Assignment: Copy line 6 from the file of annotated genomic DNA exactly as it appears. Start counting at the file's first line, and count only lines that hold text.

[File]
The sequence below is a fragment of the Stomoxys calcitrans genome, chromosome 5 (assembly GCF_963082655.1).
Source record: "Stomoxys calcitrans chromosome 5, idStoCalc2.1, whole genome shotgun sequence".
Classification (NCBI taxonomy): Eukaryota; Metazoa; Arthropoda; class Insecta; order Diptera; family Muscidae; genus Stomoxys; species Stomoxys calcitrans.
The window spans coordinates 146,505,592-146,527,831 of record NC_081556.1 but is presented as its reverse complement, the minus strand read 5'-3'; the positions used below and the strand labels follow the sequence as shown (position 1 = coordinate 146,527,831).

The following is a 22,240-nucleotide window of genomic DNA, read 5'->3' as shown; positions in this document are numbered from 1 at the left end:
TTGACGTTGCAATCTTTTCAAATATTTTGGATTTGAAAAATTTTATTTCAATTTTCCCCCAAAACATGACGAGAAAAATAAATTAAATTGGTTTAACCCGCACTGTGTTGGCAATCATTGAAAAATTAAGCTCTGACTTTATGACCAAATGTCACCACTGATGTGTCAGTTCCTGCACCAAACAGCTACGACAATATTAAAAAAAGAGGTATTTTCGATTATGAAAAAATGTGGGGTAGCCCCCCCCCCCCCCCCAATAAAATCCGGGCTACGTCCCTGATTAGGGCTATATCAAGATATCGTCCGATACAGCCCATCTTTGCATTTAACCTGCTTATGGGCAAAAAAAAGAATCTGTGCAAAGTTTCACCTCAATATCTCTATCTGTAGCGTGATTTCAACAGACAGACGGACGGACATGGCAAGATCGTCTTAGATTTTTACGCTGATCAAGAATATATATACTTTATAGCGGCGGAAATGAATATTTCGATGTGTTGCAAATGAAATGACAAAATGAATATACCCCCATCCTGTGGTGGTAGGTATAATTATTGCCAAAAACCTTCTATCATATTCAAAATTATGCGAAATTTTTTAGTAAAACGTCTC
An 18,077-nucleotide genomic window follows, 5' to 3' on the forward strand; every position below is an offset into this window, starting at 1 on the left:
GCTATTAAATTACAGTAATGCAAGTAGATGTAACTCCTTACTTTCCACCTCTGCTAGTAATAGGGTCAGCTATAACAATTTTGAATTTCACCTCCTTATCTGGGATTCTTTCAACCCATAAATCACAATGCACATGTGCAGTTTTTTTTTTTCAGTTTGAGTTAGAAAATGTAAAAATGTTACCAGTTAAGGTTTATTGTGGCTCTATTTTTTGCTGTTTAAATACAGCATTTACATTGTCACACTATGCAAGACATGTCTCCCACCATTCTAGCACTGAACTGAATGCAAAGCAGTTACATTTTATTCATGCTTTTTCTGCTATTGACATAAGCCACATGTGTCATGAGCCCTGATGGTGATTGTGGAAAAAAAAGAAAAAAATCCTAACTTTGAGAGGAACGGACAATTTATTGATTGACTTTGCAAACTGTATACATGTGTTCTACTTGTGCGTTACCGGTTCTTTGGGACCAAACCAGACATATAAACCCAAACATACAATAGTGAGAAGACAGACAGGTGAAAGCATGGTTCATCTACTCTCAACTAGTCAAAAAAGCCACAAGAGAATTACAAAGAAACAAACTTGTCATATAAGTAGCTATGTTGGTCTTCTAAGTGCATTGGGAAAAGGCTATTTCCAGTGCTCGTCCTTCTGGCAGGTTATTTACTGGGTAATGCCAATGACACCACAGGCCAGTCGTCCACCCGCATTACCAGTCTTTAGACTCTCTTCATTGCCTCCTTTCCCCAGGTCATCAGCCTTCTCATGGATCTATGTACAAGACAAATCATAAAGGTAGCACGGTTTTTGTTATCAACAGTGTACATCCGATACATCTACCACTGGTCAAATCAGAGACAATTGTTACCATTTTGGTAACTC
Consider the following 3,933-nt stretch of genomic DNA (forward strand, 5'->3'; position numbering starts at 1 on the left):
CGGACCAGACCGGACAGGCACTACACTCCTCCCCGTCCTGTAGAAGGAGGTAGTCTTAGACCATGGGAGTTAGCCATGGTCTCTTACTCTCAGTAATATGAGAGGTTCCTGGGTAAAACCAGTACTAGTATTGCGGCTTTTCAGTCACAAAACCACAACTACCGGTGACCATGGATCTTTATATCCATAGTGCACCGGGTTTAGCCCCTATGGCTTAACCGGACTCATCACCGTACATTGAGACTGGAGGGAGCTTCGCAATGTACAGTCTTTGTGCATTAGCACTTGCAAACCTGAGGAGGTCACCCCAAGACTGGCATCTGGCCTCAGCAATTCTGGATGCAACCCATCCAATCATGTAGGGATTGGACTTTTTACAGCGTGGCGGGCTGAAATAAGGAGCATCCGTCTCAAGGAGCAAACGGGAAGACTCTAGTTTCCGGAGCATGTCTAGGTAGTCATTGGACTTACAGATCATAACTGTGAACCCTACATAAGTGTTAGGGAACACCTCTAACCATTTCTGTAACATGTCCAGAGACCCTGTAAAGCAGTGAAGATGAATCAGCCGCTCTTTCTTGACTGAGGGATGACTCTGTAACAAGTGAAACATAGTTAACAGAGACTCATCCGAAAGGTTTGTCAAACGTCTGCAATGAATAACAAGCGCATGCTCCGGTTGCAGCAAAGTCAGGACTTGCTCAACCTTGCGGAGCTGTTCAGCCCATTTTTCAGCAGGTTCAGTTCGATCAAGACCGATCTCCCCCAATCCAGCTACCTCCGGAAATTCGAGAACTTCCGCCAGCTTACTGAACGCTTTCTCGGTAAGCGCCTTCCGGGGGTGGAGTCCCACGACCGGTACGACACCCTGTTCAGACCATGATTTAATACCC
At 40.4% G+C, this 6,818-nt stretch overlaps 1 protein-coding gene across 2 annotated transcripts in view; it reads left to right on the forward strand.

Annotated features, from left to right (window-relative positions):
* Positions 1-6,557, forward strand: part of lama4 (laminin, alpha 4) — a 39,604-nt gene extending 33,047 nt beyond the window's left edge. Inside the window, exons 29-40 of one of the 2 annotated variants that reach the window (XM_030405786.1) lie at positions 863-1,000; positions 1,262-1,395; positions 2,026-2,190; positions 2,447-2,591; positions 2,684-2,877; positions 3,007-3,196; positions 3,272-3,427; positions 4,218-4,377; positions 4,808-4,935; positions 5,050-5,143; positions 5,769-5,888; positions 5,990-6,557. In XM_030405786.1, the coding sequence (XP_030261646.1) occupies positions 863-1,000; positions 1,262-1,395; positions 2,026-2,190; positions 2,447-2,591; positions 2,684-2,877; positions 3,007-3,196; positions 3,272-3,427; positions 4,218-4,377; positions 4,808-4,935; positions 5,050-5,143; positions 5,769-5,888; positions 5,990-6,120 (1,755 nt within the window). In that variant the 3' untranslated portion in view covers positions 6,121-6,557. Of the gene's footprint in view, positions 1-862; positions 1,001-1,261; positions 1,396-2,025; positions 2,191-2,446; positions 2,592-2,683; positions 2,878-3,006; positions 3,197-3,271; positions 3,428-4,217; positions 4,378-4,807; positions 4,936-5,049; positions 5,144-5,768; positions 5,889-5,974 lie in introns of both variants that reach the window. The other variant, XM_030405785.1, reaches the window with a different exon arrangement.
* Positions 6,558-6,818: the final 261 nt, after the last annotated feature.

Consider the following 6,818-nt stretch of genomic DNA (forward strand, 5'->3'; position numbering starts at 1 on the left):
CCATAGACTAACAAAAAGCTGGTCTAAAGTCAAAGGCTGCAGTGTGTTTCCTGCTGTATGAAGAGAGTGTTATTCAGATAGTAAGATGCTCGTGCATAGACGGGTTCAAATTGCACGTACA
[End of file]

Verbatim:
TTGACGTTGCAATCTTTTCAAATATTTTGGATTTGAAAAATTTTATTTCAATTTTCCCCCAAAACATGACGAGAAAAATAAATTAAATTGGTTTAACCCGCACTGTGTTGGCAATCATTGAAAAATTAAGCTCTGACTTTATGACCAAATGTCACCACTGATGTGTCAGTTCCTGCACCAAACAGCTACGACAATATTAAAAAAAGAGGTATTTTCGATTATGAAAAAATGTGGGGTAGCCCCCCCCCCCCCCCCAATAAAATCCGGGCTACGTCCCTGATTAGGGCTATATCAAGATATCGTCCGATACAGCCCATCTTTGCATTTAACCTGCTTATGGGCAAAAAAAAGAATCTGTGCAAAGTTTCACCTCAATATCTCTATCTGTAGCGTGATTTCAACAGACAGACGGACGGACATGGCAAGATCGTCTTAGATTTTTACGCTGATCAAGAATATATATACTTTATAGCGGCGGAAATGAATATTTCGATGTGTTGCAAATGAAATGACAAAATGAATATACCCCCATCCTGTGGTGGTAGGTATAATTATTGCCAAAAACCTTCTATCATATTCAAAATTATGCGAAATTTTTTAGTAAAACGTCTC